On New Year’s Eve, two of my dearest friends announced that they would be throwing me a baby shower. They also did my wedding shower, a co-ed garden party in my back yard. Guests were only allowed to bring plants or gardening products (seven years of pre-marital cohabitation meant we had all the pots and pans already, and we were doing a travel registry for the wedding itself). It was gorgeous, the food was delicious, and it was exactly the way I thought it should be.
“You have to let us do this one,” they said. “You were too much the boss of your wedding shower.”
Alrighty then! I was only too happy to let them take full creative control. After all, I had a proper registry to focus on, a task that I quickly realized I was in no way mentally or emotionally prepared for. It seems most akin to packing for a trip to another planet, unknown and unexplored.
Friends with similar baby product priorities–chemical free! baby safe! reasonably attractive!–helped out by sending their registries to me. Thus armed, I sat down after work this week and began sorting through the incredible amount of stuff in the world to decide what I thought my friends and family should help us out with for the baby.
Some decisions were easy. There were a few local or friend-owned businesses I wanted to support, and certain brands of baby clothes are completely irresistible to me. My husband had done some car seat research, and I had gotten to test-jog a BOB stroller.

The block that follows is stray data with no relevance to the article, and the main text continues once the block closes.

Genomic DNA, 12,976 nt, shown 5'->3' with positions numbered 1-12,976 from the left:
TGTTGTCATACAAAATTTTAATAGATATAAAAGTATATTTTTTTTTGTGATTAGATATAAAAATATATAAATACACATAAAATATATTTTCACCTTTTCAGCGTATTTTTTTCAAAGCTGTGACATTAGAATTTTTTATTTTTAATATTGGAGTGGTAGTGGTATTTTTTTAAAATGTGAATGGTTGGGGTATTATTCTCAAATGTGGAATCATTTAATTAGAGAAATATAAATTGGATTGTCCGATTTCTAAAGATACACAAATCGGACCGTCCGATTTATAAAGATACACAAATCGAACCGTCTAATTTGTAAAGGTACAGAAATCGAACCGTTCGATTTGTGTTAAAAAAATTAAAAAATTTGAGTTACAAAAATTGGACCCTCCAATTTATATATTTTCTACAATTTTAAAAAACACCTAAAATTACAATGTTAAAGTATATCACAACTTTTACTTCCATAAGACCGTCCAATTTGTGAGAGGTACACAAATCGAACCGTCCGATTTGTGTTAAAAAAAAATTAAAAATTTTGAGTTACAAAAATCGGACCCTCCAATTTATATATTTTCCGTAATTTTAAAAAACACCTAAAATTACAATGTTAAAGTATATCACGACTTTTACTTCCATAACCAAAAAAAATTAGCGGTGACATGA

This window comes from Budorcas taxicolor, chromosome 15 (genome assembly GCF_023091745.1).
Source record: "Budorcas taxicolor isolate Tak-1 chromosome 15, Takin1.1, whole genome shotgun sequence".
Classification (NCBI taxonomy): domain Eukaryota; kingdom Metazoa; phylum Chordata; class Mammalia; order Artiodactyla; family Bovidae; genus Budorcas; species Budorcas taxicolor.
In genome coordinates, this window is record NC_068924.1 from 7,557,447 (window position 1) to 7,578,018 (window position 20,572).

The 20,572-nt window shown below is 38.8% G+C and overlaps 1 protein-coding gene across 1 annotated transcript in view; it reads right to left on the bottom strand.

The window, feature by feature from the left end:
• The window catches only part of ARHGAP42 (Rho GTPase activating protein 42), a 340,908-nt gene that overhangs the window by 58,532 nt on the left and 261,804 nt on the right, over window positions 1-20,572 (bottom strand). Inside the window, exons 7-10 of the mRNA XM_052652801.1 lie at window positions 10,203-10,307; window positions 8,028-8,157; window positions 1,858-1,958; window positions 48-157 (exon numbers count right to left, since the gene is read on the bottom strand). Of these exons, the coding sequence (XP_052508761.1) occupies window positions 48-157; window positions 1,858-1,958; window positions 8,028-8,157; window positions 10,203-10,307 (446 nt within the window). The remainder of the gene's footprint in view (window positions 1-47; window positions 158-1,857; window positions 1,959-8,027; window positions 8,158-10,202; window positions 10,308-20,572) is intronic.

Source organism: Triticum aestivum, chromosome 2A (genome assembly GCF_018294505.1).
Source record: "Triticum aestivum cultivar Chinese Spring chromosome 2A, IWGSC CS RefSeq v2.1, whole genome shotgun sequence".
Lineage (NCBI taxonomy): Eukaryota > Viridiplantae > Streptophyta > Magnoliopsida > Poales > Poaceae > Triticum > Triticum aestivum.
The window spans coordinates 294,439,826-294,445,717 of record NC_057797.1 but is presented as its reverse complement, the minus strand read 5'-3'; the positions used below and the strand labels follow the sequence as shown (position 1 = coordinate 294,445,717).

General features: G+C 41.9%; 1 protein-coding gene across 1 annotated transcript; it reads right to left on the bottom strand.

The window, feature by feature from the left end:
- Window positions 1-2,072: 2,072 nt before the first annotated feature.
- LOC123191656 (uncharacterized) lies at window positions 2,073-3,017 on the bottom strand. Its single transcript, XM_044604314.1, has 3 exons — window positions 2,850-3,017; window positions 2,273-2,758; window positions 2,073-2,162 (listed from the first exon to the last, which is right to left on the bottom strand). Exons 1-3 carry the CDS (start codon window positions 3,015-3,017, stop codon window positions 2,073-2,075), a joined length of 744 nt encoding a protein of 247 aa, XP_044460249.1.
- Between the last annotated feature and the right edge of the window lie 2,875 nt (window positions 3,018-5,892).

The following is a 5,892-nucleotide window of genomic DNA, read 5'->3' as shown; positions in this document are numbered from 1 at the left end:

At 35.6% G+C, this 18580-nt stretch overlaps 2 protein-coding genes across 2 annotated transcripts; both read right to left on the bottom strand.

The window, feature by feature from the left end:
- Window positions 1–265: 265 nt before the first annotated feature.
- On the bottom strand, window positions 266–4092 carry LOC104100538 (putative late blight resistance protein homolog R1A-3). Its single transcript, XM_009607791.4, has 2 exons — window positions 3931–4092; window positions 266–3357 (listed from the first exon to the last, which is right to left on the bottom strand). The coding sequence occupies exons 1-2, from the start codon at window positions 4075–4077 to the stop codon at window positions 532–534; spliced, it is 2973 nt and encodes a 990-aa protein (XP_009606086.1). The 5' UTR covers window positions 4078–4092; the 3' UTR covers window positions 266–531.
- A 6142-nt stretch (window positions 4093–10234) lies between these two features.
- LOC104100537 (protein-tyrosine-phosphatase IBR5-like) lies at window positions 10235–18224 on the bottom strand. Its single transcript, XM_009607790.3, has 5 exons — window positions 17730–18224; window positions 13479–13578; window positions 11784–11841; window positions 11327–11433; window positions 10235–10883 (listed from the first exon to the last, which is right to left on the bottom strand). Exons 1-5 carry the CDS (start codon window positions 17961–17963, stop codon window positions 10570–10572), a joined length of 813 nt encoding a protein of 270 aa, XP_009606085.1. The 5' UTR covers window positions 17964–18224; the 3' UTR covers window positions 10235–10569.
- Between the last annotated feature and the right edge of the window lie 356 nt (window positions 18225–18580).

I hit an unexpected wall when I searched for a seemingly mundane item: burp cloths.
For it seems that there are girl burp cloths and boy burp cloths.
Now, I am totally excited that I am having a girl. My registry is full of adorable dresses and sun hats and rock star sunglasses. But in a country where somehow women make less money for working the same jobs as men, on average, why do we feel the need to have separate burp cloths?
I took it to Facebook, asking the same question. Many of my friends responded with similar anecdotes–gender car seats was a particularly needling example. What does it all mean? Obviously people are buying the girl burp cloths and the boy burp cloths (and the girl car seat and the boy high chair and the girl teether and the boy nose bulb–actually, those seem to be mostly unisex). Girls and boys are different–chromosomally at least–but there’s nothing about those chromosomes that indicates color or pattern preferences, sports hats for boys and pink bows for girls. Especially when the boys and girls in question are little id monsters, puking and pooping gender-neutral effluvia all over whatever is in their path. The color/gender corollary even seems to have shifted over the years, according to an article on Jezebel. Yet we seem so sure of it as a society.
My goal for my daughter is to celebrate who she is, but not let any aspects of her identity hold her back from achieving whatever goal she sets for herself. If she doesn’t become a CEO, I want it to be because of her work record or priorities and not because she’s a girl. If she doesn’t want to study the sciences, I want it to be because she has other passions, and not because she was passed over in her science classes because she’s a girl. As arbitrary as it may be, I feel like buying the girl burp cloth means buying into this idea that gender differences extend beyond chromosomes and a few physical differences, and giving the world permission to treat my daughter differently than my friend’s baby boy, due a few weeks earlier.
I bypassed the pink owl burp cloths and the blue bubble burp cloths and following my friends’ advice, added a bulk pack of plain white cloth diapers. Then, and with outsized satisfaction, I added a blue moped-patterned onesie, clearly marked BOYS. Perhaps I’m steering her towards a career in male-impersonation drag. Or asserting my (and her) independence from gender norms. More likely, I’m just giving her a cute little canvas to spill her guts on, one way or another.